Veterans who had a VA loan before may still have “remaining entitlement” to use for another VA loan. The current amount of entitlement available to each eligible veteran is $36,000. This was much lower in years past and has been increased over time by changes in the law. For example, a veteran who obtained a $25,000 loan in 1974 would have used $12,500 guaranty entitlement, the maximum then available. Even if that loan is not paid off, the veteran could use the $23,500 difference between the $12,500 entitlement originally used and the current maximum of $36,000 to buy another home with VA financing. For certain loans in excess of $144,000, the basic $36,000 entitlement can be increased to a maximum guaranty equal to 25 percent of the Freddie Mac conforming loan limit for a single family residence, minus any previously used entitlement.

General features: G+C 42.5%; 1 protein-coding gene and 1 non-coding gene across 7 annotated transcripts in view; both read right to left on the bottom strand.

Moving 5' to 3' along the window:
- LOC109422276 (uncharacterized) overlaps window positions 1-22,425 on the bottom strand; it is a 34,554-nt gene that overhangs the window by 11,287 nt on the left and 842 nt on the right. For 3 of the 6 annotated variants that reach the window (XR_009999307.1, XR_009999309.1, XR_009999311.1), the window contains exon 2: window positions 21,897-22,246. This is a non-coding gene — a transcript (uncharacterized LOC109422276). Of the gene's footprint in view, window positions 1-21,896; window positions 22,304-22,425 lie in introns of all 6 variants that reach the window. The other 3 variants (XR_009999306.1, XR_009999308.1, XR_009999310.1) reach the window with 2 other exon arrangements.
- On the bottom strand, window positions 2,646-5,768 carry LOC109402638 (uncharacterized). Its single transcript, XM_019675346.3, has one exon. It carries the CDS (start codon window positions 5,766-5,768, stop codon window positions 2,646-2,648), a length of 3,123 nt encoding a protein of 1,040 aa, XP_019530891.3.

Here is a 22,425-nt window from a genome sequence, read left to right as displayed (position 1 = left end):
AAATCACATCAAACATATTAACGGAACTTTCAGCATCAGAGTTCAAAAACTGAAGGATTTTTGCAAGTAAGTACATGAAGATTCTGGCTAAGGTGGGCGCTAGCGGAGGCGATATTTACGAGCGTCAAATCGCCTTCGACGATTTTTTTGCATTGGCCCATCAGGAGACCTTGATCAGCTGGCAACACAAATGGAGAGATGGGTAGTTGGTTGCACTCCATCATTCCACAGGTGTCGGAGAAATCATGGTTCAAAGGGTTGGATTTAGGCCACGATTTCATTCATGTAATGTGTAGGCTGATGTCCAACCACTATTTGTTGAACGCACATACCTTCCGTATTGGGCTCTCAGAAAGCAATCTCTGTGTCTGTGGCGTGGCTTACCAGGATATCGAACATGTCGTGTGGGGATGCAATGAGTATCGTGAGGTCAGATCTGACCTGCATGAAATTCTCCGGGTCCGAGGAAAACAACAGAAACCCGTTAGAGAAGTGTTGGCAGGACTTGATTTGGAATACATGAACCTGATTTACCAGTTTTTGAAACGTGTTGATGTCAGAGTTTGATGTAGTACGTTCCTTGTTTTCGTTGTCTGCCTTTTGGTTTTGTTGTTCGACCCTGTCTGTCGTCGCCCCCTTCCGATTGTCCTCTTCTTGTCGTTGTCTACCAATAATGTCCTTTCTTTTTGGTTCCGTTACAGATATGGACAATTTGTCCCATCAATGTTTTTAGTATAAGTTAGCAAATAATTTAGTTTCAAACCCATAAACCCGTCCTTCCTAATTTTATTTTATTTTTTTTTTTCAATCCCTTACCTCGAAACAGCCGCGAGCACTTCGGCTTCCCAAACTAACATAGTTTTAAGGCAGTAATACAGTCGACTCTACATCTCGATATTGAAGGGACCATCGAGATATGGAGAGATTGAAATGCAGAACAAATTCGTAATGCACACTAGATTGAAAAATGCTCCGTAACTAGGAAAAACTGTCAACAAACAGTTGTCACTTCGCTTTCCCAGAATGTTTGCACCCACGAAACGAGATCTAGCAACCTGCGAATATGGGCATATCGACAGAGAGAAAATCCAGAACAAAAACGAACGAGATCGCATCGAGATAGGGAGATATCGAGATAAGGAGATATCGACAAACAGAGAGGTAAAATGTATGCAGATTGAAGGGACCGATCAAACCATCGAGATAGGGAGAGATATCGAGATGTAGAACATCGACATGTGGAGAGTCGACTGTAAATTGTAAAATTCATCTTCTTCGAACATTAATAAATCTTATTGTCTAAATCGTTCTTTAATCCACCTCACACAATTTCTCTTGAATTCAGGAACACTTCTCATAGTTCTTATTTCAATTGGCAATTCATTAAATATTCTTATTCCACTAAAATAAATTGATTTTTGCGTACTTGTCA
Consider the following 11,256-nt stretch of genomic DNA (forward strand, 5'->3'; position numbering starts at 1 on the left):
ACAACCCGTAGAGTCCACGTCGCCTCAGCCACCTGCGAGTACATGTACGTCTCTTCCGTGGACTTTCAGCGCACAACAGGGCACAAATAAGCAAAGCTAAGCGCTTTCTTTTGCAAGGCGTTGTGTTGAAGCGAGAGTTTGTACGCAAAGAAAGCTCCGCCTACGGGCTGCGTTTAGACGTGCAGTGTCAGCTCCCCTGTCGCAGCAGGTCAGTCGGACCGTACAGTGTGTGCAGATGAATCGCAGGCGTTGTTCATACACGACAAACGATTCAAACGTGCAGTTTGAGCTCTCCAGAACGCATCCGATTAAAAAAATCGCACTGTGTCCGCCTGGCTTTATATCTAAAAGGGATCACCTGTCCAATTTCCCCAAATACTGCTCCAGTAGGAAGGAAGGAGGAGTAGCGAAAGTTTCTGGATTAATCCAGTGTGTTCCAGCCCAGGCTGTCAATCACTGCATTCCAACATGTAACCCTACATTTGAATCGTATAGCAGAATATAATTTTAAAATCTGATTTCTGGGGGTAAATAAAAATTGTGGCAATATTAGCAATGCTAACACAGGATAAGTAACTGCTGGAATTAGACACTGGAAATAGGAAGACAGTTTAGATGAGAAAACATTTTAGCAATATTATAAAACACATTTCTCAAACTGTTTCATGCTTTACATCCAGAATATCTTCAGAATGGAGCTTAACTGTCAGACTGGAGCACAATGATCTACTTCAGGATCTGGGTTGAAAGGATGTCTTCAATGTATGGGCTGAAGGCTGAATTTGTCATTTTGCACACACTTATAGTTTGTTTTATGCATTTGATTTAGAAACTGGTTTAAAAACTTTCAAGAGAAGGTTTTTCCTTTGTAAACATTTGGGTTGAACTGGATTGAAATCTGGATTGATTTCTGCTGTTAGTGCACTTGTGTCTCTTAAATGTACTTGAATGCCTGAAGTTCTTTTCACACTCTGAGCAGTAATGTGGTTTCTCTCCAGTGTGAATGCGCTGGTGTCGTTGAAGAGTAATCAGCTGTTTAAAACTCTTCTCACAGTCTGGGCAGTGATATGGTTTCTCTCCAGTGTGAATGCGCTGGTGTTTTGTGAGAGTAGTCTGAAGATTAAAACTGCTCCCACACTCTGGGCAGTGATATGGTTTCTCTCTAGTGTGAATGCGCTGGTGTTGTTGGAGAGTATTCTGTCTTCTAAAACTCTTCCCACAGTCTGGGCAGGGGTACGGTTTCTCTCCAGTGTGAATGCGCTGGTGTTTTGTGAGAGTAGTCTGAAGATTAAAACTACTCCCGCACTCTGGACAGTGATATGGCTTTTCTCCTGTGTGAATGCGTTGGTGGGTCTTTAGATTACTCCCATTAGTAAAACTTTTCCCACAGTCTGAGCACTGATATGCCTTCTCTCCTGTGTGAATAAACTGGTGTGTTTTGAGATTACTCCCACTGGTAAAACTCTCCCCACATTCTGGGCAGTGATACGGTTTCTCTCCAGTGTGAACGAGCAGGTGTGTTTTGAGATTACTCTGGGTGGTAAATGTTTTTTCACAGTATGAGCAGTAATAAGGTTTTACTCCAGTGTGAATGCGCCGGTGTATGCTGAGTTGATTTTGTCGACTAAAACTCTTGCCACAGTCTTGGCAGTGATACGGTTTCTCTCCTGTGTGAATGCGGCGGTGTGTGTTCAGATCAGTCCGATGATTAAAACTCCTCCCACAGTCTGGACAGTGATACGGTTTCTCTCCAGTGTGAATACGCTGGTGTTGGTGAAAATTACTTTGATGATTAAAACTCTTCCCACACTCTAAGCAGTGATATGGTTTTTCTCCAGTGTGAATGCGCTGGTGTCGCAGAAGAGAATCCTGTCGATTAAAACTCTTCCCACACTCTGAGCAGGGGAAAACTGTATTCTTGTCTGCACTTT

Most lenders require that a combination of the guaranty entitlement and any cash downpayment must equal at least 25 percent of the reasonable value or sales price of the property, whichever is less. Thus, in the example, the veteran’s $23,500 remaining entitlement would probably meet a lender’s minimum guaranty requirement for a no-downpayment loan to buy a property valued at and selling for $94,000. The veteran could also combine a downpayment with the remaining entitlement for a larger loan amount.
Restoration of Entitlement
Veterans can have previously-used entitlement “restored” to purchase another home with a VA loan if:
- The property purchased with the prior VA loan has been sold and the loan paid in full, or
- A qualified veteran-transferee (buyer) agrees to assume the VA loan and substitute his or her entitlement for the same amount of entitlement originally used by the veteran seller. The entitlement may also be restored one time only if the veteran has repaid the prior VA loan in full, but has not disposed of the property purchased with the prior VA loan. Remaining entitlement and restoration of entitlement can be requested through the VA Eligibility Center by completing VA Form 26-1880.